Jan. 29 (UPI) -- After federal prosecutors rested their case against accused Mexican drug kingpin Joaquin "El Chapo" Guzman, defense attorneys will put two federal witnesses -- but not Guzman himself -- on the stand before closing arguments start.
Guzman's attorneys will cross examine the two witnesses about statements made by two Colombian brothers accused of trafficking after they were extradited to the United States.
Closing arguments in the high-profile case could begin as early as Wednesday.
Tuesday's questioning follows federal prosecutors officially resting their case Monday after 11 weeks of testimony and 56 witnesses. Government officials have been making their case against Guzman, 61, since November. He's accused of leading the notorious Mexican Sinaloa Cartel and conspiring in drug trafficking, money laundering, murder and other crimes.
Monday, Guzman spoke in court for the first -- and probably only -- time, telling U.S. District Judge Brian Cogan he has decided against taking the witness stand. He said he made the decision on advice from his attorneys.
"My lawyers and I have spoken, and I am going to reserve," he said. "I am not going to testify. ... My lawyers have counseled me, and I agree with them."
Tuesday, defense attorneys are expected to question the federal witnesses on discrepancies in what agents wrote in notes about debriefing them for their court testimony.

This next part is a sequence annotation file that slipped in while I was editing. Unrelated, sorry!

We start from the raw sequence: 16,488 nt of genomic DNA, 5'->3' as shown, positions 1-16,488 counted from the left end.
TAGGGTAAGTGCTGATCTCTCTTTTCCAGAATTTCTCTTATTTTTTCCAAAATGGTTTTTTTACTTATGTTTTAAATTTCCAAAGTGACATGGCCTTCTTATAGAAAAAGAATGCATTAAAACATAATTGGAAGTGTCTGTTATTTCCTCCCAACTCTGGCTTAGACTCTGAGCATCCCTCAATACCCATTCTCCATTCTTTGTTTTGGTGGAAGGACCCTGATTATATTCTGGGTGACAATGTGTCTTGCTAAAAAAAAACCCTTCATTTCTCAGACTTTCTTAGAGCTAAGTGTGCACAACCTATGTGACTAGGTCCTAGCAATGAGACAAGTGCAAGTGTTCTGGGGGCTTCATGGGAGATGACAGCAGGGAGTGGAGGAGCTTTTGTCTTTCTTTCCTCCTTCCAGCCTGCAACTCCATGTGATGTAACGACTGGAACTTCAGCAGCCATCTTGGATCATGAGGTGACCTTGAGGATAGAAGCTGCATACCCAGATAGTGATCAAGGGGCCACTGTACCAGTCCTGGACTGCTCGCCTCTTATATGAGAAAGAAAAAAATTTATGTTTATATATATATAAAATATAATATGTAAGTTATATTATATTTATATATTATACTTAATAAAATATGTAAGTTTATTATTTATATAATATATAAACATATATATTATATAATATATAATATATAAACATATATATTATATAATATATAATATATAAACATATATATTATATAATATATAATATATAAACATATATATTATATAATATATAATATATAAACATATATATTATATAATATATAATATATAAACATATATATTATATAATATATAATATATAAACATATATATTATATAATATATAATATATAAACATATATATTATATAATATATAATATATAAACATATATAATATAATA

Defense attorneys have concentrated on trying to discredit prosecution witnesses, some who are in U.S. custody. Guzman's attorneys said the witnesses were willing to say anything in exchange for lighter sentences for their own crimes.
In a lighter movement Monday, Alejandro Edda, the actor who plays Guzman in the Netflix series Narcos: Brooklyn, appeared in court and caught the attention of accused kingpin.
"My heart was pumping fast," Edda, 34, said of seeing Guzman in person. "My hands were sweaty."
Witnesses have included federal law enforcement agents, former drug dealers and a mistress. Some told the court that Guzman used everything from vehicles, boats and submarines to get drugs into the United States. If convicted of the most serous charge, running a continual criminal enterprise, he faces life in prison.